By Bishop James Conley
This upcoming Wednesday, March 6, is Ash Wednesday, the beginning of the holy season of Lent.
The season of Lent is a time that we, perhaps, enter into begrudgingly. We may think of all of the things that we have to do during this season, including our personal sacrifices, where we “give up something for Lent,” which may be the reason that we enter into it with hesitation.
Lent is, indeed, a penitential season. Liturgically, we don the rather somber, violet vestments. We meditate upon the Passion of Christ, meditating more intentionally about the pain and suffering that our Lord endured to win our salvation. We incorporate into our lives the three traditional acts of of the season of Lent: prayer, fasting and almsgiving.
Lent is certainly about renunciation and detachment, but we detach ourselves from the things of the world and our earthly desires so that we can be attached to the love that Jesus Christ wants to give us.
Prayer, fasting and almsgiving are not ends in themselves; they are means to grow closer to Jesus.
During the retreat for all of the bishops of the United States, the retreat master, Father Raniero Cantalamessa, the preacher of the papal household, said: “Christian asceticism, therefore, is substantially much more than renunciation. It’s much more than self-inflicted suffering. It means putting off the dirty rags of our sinful nature and restoring in us the beautiful image of God, like removing the rust to let the real metal shine again.”
These images that Father Canatalamessa presents concerning Christian asceticism also applies to the purpose of our ascetical practices during Lent. It is a time for us to become the people that God has intended us to be—images of himself.
The word asceticism comes from the Greek word askesis, which means “practice” or “exercise.” In its ancient use, it was a word alluding to the necessary practice and exercise that athletes performed to achieve their athletic goals.
Thus, asceticism translates well into the vocabulary of the Christian spiritual life. The Christian spiritual life consists of daily practice and exercises leading to our goal of everlasting life.
But, unlike athletes, achieving our goal of eternal life is not merely up to us. Runners preparing for the big race owe their success or failure on their own efforts. In the Christian spiritual life, all of our efforts—our practice and exercise—simply dispose us to the work of the Holy Spirit.
The additional spiritual exercises that we take on during Lent are not done to prove how tough we are, but to make space in our lives for the Lord to heal us, strengthen us, and build our trust in him.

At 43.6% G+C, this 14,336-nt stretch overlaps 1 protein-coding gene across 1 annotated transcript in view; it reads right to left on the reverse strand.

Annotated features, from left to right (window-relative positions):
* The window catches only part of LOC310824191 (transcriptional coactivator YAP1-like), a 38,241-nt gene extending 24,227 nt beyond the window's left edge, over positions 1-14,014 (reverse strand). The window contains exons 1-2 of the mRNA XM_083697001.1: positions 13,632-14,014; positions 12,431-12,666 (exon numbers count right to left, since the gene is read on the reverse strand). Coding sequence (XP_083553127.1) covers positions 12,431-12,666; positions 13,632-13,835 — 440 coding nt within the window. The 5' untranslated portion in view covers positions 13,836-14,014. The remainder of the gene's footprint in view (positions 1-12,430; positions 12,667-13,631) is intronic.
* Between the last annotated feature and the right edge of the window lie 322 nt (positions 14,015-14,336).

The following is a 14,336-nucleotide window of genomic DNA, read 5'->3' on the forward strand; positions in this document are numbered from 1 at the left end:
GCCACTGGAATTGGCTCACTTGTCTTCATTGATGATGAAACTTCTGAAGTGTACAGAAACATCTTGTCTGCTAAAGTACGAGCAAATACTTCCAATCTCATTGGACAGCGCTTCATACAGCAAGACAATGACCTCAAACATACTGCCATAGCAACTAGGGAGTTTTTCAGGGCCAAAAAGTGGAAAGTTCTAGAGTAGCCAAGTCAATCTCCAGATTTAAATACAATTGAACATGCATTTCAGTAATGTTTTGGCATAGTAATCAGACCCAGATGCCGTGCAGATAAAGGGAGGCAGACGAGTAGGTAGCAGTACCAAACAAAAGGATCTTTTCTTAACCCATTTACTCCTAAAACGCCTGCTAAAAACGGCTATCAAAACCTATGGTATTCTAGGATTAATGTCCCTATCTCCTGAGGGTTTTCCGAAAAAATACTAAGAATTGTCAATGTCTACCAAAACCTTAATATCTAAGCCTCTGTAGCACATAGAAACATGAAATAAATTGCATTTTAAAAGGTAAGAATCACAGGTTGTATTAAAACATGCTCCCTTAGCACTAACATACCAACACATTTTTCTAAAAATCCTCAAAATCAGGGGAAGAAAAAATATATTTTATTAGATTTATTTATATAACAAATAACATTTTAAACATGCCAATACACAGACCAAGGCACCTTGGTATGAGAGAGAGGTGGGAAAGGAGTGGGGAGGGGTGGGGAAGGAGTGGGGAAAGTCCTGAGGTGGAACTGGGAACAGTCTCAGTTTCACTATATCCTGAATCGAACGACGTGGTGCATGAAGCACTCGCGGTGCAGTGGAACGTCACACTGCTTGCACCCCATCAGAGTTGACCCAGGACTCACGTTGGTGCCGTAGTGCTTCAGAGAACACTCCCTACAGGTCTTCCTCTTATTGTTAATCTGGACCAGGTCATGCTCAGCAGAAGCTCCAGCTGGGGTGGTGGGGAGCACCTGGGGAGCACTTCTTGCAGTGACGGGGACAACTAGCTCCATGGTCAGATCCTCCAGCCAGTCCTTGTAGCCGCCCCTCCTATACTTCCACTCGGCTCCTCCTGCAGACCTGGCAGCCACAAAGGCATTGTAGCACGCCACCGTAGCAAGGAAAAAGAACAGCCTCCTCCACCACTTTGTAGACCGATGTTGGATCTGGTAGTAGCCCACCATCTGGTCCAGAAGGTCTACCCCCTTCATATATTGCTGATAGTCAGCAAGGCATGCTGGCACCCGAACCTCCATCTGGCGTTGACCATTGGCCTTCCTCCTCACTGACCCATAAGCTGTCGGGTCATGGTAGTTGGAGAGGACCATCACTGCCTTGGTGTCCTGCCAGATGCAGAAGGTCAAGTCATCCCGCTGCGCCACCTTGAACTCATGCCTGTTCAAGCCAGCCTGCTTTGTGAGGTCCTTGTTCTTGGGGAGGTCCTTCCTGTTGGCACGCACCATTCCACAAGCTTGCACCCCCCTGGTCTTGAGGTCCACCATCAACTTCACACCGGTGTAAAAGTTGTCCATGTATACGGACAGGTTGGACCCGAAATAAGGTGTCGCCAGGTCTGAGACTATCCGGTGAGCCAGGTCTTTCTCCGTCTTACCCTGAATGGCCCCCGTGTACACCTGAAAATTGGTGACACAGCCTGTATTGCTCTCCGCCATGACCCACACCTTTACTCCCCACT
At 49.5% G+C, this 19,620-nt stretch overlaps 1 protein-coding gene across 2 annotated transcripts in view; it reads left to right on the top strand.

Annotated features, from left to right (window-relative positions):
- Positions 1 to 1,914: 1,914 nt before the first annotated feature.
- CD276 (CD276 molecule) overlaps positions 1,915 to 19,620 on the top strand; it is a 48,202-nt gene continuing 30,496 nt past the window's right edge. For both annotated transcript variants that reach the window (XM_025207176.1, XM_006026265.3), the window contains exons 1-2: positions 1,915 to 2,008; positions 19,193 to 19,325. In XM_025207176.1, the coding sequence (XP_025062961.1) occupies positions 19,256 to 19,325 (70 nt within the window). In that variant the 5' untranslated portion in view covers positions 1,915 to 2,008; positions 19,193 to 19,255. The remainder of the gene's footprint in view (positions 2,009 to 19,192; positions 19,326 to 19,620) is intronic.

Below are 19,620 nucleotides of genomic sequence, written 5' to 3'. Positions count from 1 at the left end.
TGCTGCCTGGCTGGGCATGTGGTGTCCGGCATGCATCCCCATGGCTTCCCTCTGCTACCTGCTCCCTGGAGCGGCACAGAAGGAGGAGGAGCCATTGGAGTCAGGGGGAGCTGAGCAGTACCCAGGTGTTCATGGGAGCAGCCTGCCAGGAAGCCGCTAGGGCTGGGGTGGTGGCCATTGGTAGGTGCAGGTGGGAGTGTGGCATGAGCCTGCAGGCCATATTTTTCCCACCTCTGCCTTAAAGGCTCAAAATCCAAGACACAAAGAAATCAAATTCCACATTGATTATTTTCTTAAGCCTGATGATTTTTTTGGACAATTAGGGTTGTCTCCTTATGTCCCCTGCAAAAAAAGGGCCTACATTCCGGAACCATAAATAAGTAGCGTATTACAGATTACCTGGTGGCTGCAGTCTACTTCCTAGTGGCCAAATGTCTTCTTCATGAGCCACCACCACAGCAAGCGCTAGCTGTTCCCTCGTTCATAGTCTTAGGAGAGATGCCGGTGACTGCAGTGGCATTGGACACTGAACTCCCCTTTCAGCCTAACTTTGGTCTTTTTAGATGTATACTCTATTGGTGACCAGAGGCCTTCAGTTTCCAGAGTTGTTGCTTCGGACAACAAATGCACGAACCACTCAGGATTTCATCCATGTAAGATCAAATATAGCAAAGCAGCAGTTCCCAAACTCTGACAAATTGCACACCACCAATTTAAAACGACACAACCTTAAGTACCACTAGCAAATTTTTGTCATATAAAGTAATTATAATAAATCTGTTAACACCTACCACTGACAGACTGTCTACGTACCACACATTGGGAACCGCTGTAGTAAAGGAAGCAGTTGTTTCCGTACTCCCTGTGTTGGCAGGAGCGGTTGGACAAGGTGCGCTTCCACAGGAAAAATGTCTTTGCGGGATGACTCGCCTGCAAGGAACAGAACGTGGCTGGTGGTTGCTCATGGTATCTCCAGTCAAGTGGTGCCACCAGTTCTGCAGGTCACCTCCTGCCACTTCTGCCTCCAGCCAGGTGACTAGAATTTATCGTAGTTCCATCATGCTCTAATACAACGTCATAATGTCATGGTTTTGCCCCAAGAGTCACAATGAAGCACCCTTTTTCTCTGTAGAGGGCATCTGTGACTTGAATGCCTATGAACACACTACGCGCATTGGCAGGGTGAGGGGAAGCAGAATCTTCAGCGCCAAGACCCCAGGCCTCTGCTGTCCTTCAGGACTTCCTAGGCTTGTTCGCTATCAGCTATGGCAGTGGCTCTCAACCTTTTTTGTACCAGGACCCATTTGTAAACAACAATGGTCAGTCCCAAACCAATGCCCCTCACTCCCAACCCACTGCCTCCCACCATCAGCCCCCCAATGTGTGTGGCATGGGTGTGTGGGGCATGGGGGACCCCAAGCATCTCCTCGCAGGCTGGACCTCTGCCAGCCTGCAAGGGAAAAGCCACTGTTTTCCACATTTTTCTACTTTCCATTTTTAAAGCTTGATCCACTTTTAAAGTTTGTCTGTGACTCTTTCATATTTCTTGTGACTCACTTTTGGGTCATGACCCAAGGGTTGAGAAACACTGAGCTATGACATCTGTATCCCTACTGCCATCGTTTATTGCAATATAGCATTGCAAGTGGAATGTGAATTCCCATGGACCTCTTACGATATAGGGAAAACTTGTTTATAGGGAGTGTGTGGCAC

The three traditional acts of prayer, fasting and almsgiving are means to make space for the Lord in our lives.
An increase in prayer is really a desire to renew the most important friendship in our lives: our friendship with Jesus. This is a friendship that is to last forever. Giving the Lord time in prayer is never a waste of time.
Prayer opens up our minds to hear God’s voice, and opens up our hearts to love him and our neighbor in a greater way.
When we fast we build up the virtue of self-mastery, which disposes us to the good things that the Lord wants to give us, and tempers our desire of the sensible things of this world. Fasting over good sensible things, like food or drink, gives us power over the temptation to sin, and allows us to rejoice in what is true and good.
The practice of almsgiving allows us to give of ourselves and get out of ourselves. This includes assistance to those who are wanting of the basic necessities of life. It can also include being more attentive to the needs of others, including our families and friends, but also the worried, anxious and depressed.
St. Irenaeus said “the glory of God is man fully alive.” The holy season of Lent gives us the possibility of so much renewal, so much love, so much new life.
We are well aware that we are in a time of purification in the Church. The scourge of clergy sexual abuse, which can never be tolerated, looms over the church.
There are many reforms that much take place to ensure the safety and effectiveness of our institutions. Reform needs to take place in the Universal Church and in individual dioceses. But, real reform only happens through conversion of hearts, something that we can strive for in this season of Lent.
We ask for the intercession of the Blessed Virgin Mary to purify the Church. Closeness to Mary’s Immaculate Heart purifies our hearts, leading us closer to Jesus. She is our spiritual mother.
Please join me in asking for her intercession for a blessed, fruitful Lenten season.